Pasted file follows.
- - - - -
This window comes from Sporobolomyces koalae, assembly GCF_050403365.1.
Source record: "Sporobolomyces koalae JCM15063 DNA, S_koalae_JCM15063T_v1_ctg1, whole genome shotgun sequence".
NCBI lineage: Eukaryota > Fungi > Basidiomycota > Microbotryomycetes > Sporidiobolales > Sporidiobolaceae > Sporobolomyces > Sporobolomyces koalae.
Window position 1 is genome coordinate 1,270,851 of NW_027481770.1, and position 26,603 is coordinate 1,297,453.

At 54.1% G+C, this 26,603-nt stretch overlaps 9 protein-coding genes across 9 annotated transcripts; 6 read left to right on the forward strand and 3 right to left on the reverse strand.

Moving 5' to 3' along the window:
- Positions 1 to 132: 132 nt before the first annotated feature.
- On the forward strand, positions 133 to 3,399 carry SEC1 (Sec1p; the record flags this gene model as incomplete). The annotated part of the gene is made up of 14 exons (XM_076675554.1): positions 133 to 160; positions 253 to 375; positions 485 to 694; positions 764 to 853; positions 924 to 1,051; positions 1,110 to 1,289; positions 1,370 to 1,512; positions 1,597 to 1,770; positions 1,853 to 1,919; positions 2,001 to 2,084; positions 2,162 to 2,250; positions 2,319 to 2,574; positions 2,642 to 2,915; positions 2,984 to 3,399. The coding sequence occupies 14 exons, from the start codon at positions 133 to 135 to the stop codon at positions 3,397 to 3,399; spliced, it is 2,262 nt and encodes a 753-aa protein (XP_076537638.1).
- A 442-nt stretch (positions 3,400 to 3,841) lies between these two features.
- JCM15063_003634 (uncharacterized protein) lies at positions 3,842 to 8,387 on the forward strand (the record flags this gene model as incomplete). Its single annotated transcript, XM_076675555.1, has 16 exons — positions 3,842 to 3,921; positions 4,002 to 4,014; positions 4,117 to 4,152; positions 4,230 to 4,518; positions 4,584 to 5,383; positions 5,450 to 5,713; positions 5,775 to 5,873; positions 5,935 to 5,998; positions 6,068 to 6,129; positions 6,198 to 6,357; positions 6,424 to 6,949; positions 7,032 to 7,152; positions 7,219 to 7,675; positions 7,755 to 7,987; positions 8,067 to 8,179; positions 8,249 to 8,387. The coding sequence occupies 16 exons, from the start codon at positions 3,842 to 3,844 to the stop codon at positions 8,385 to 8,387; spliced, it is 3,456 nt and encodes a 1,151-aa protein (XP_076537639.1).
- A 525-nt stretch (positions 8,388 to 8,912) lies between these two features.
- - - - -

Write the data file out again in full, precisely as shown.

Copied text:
This window comes from Sporobolomyces koalae, assembly GCF_050403365.1.
Source record: "Sporobolomyces koalae JCM15063 DNA, S_koalae_JCM15063T_v1_ctg1, whole genome shotgun sequence".
NCBI lineage: Eukaryota > Fungi > Basidiomycota > Microbotryomycetes > Sporidiobolales > Sporidiobolaceae > Sporobolomyces > Sporobolomyces koalae.
Window position 1 is genome coordinate 1,270,851 of NW_027481770.1, and position 26,603 is coordinate 1,297,453.

At 54.1% G+C, this 26,603-nt stretch overlaps 9 protein-coding genes across 9 annotated transcripts; 6 read left to right on the forward strand and 3 right to left on the reverse strand.

Moving 5' to 3' along the window:
- Positions 1 to 132: 132 nt before the first annotated feature.
- On the forward strand, positions 133 to 3,399 carry SEC1 (Sec1p; the record flags this gene model as incomplete). The annotated part of the gene is made up of 14 exons (XM_076675554.1): positions 133 to 160; positions 253 to 375; positions 485 to 694; positions 764 to 853; positions 924 to 1,051; positions 1,110 to 1,289; positions 1,370 to 1,512; positions 1,597 to 1,770; positions 1,853 to 1,919; positions 2,001 to 2,084; positions 2,162 to 2,250; positions 2,319 to 2,574; positions 2,642 to 2,915; positions 2,984 to 3,399. The coding sequence occupies 14 exons, from the start codon at positions 133 to 135 to the stop codon at positions 3,397 to 3,399; spliced, it is 2,262 nt and encodes a 753-aa protein (XP_076537638.1).
- A 442-nt stretch (positions 3,400 to 3,841) lies between these two features.
- JCM15063_003634 (uncharacterized protein) lies at positions 3,842 to 8,387 on the forward strand (the record flags this gene model as incomplete). Its single annotated transcript, XM_076675555.1, has 16 exons — positions 3,842 to 3,921; positions 4,002 to 4,014; positions 4,117 to 4,152; positions 4,230 to 4,518; positions 4,584 to 5,383; positions 5,450 to 5,713; positions 5,775 to 5,873; positions 5,935 to 5,998; positions 6,068 to 6,129; positions 6,198 to 6,357; positions 6,424 to 6,949; positions 7,032 to 7,152; positions 7,219 to 7,675; positions 7,755 to 7,987; positions 8,067 to 8,179; positions 8,249 to 8,387. The coding sequence occupies 16 exons, from the start codon at positions 3,842 to 3,844 to the stop codon at positions 8,385 to 8,387; spliced, it is 3,456 nt and encodes a 1,151-aa protein (XP_076537639.1).
- A 525-nt stretch (positions 8,388 to 8,912) lies between these two features.